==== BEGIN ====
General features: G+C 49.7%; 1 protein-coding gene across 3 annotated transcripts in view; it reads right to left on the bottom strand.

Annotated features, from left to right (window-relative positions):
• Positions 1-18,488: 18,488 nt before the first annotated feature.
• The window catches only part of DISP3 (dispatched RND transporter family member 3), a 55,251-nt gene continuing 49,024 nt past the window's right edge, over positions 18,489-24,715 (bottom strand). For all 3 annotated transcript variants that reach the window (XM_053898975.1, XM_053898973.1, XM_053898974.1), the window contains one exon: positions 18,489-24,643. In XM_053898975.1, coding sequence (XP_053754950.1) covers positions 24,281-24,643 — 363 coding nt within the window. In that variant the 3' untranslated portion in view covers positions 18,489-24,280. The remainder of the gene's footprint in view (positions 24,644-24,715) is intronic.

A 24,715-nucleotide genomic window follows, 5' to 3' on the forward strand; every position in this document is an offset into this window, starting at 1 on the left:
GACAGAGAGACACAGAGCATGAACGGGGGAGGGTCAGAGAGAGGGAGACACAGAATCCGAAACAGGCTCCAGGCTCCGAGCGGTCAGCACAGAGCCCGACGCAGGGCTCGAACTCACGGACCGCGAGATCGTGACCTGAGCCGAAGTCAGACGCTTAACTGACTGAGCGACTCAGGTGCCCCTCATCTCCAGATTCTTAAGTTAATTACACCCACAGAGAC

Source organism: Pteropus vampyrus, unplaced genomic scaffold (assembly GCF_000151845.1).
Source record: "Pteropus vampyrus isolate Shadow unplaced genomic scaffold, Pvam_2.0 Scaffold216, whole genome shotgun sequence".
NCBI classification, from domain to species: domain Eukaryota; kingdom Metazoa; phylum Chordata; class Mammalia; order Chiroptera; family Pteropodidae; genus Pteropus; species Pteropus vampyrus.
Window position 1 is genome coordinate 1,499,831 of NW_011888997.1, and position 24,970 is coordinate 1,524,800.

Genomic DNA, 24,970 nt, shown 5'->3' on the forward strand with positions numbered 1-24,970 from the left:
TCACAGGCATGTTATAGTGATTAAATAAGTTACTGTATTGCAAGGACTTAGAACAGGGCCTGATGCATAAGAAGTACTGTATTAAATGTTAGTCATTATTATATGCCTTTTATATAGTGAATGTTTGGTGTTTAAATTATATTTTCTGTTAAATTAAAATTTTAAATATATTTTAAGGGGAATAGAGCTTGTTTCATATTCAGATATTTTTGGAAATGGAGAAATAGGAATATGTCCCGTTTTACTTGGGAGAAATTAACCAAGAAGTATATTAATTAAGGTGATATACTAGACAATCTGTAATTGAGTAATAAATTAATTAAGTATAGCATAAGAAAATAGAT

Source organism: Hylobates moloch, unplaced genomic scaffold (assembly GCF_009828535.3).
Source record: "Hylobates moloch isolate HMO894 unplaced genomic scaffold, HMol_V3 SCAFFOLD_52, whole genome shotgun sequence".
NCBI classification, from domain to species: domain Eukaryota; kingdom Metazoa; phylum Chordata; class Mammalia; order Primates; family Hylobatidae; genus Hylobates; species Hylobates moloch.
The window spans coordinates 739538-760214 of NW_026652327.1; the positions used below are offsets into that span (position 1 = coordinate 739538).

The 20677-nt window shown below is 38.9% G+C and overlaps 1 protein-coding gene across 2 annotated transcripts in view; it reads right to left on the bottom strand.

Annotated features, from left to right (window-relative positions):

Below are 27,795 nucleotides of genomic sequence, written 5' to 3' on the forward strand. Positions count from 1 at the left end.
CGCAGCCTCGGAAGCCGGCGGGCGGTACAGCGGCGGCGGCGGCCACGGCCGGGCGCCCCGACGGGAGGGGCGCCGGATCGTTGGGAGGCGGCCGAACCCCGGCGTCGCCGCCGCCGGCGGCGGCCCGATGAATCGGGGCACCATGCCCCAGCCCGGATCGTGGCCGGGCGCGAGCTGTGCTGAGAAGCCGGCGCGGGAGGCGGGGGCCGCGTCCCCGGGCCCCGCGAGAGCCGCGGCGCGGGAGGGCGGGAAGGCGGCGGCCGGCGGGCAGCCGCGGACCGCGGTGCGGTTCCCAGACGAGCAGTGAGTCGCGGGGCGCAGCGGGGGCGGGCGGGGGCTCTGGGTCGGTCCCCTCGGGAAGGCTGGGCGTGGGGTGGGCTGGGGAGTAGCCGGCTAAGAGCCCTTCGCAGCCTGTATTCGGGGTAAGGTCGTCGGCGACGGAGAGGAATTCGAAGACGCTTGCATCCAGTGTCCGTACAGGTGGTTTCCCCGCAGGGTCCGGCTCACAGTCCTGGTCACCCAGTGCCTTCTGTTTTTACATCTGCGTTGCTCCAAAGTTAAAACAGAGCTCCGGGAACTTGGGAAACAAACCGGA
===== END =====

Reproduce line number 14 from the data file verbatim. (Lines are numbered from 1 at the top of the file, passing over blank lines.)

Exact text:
Source record: "Hylobates moloch isolate HMO894 unplaced genomic scaffold, HMol_V3 SCAFFOLD_52, whole genome shotgun sequence".